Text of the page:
This book is a serious bit of kit. Its hard covers measure 28.9 by 21 centimetres, and it weighs 1.62 kilograms — 324,000 times the amount of valium, we learn on page 98, that Tom Clancy needed to appear on Good Morning America (‘Sorry to wimp out, but, shit, I was scared’). The illustrations are beautiful. Very often they are simply the letters themselves (don’t worry about handwriting, there are transcripts too), but sometimes they reference the content. For instance a photograph of butterflies accompanies the biologist Rachel Carson’s letter about watching said creatures with a friend.. The butterflies were on their final migration, and Carson was dying of cancer: ‘a happy spectacle… when any living thing has come to the end of its life cycle we accept that end as natural.’
Shaun Usher started his ‘Letters of Note’ blog in 2009. The door on which he knocked wasn’t so much open as hanging off its hinges. You can see this in his vast Twitter following, the six-figure sales for his first book and the live shows at which that book’s contents were performed. Now he has produced a sequel. Dipping into it at random (you don’t read a book like this from the beginning — that would only remind you it has to end), you realise why written communication will always be important. A letter gives you time to think. As Rachel Carson herself phrases it, the thought was something ‘I can write better than say’. Then there’s the distance you gain: Dorothy Parker sends her editor a telegram instead of telephoning because ‘I can’t look you in the voice’.
Writing also aids deception. Jessica Mitford’s parents only let her leave Britain because a friend had invited her to France — it later transpired that Mitford had faked the letter, and was off to the Spanish civil war. Then again, a handwritten letter can reveal uncertainty. For some reason John Lennon feels the need, in the course of asking Eric Clapton whether he’ll join the Plastic Ono Band, to change ‘of late’ to ‘lately’.
Sign-offs are a particular fascination. The filmmaker Hollis Frampton offers the Museum of Modern Art ‘Benedictions’. Spike Milligan takes his leave of George Harrison with ‘Love, light and peace’. Che Guevara’s final words to his children (the letter was to be read only in the event of his death) are ‘A great big kiss and a hug from Papa’. Alan Turing, shortly to plead guilty to homosexual acts, is ‘Yours in distress’, while Marge Simpson’s elegant rebuke to First Lady Barbara Bush for some disparaging comments about her family ends ‘With great respect’.
Even where the sign-off is a standard one, what sits above it can vary hugely. ‘Sincerely’ follows both Samuel Goldwyn’s congratulations to Walt Disney: ‘You have made a great many pictures, Walt… But you have never made one so wonderful, so magical, so joyous, so completely the fulfilment of everything a great motion picture should be as MARY POPPINS’; and Hunter S. Thompson’s instructions on behalf of Rolling Stone magazine to Anthony Burgess: ‘You lazy cocksucker. I want that Thinkpiece on my desk by Labor Day… Your type is a dime a dozen around here, Burgess, and I’m fucked if I’m going to stand for it any longer.’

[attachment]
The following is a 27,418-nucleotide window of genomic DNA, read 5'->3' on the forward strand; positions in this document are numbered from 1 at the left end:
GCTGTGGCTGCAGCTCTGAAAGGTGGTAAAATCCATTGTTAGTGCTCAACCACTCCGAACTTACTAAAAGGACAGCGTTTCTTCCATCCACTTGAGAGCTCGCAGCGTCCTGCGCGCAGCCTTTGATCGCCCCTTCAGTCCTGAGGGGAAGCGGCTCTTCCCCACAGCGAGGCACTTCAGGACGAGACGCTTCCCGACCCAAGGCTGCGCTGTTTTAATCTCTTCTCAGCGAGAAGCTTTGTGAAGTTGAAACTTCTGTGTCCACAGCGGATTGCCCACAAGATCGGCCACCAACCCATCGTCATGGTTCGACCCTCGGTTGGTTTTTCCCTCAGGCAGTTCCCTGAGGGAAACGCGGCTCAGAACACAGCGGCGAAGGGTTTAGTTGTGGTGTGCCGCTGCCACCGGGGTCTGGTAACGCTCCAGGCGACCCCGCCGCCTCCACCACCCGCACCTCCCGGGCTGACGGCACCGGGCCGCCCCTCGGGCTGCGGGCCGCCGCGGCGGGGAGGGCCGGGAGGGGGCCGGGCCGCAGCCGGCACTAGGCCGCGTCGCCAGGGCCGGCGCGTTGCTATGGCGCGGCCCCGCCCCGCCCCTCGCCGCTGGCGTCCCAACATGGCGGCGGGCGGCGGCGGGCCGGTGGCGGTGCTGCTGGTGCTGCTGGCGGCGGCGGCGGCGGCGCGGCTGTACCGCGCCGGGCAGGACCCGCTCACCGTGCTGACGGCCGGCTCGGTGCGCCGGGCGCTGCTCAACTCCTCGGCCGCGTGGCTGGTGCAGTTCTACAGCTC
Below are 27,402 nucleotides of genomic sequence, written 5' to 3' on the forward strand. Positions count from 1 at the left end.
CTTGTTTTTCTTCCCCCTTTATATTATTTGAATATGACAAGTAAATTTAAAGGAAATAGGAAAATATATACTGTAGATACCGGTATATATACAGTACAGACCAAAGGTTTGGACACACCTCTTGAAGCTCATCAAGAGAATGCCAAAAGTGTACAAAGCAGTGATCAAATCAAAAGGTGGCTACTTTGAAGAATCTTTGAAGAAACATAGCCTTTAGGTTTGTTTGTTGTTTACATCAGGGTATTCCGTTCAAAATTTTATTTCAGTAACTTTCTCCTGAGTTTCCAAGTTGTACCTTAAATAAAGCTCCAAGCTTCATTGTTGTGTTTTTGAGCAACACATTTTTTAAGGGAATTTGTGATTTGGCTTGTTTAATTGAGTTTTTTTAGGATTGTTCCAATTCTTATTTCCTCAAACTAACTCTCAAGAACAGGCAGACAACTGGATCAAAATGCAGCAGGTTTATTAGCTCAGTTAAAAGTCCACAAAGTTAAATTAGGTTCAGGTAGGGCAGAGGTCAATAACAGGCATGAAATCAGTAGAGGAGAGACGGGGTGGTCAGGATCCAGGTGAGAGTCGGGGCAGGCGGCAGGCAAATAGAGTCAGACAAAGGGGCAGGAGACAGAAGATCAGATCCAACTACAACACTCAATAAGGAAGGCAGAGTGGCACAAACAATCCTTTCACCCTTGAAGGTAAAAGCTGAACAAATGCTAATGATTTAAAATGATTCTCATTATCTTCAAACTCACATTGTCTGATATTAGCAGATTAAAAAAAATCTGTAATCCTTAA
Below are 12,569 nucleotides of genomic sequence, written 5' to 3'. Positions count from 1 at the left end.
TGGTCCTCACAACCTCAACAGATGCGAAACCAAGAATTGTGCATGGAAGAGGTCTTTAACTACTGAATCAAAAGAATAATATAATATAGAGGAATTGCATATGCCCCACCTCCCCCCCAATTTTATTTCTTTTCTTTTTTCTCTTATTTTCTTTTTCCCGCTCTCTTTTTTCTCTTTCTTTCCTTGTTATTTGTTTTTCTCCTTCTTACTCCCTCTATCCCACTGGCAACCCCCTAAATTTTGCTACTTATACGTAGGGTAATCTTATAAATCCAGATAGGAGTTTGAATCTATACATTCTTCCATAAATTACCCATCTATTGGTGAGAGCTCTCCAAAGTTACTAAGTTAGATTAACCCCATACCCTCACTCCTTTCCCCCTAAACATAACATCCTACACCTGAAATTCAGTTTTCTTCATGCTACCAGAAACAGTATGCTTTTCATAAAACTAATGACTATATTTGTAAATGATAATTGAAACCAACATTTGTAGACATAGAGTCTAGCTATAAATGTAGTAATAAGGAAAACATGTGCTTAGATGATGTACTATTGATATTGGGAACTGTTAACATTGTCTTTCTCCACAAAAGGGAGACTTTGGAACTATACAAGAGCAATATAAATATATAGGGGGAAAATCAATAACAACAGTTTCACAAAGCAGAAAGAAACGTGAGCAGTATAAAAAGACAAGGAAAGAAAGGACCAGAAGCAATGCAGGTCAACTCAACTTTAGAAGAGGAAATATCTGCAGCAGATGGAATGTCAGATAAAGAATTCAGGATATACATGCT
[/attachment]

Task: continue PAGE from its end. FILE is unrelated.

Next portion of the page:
Some of the best correspondence, as with Che’s farewell, involves children. Kurt Vonnegut sets a high school class the task of writing poems, which he insists must rhyme: ‘No fair tennis without a net.’ Days after Adolf Hitler’s death Lieutenant Richard Helms spookily uses one of the dictator’s headed postcards to write to his three-year-old son: ‘The man who might have written on this card once controlled Europe… Today he is dead, his memory dispised [sic], his country in ruins… But thousands died that it might be so. The price for ridding society of bad is always high. Love, Daddy.’
Two children who wrote to adults undergo strikingly similar experiences. Nine-year-old Anthony Hollander sought advice from the Blue Peter presenters of 1973 on how to make a living person: ‘A list of what I need… model of a heart split in half… tools for stitches’. Howard Cruse (13 in 1957) asked Dr Seuss how to become a cartoonist. He grew up to do just that, while Hollander grew up to pioneer the implanting of artificially grown windpipes into humans. Both men looked back on the encouraging replies they received, and highlighted the same crucial element. As Cruse put it to Seuss: ‘You gave me a valuable gift: you took me seriously.’
If you don’t find at least something that interests you in this book you are not a proper human being. (And unless you find almost all of it gripping I can’t imagine having a conversation with you.) Even the letter that forbids further letters is brilliant. Katherine Mansfield tells her husband’s mistress to cut out the love notes: ‘Please do not make me have to write to you again. I do not like scolding people and I simply hate having to teach them manners.’
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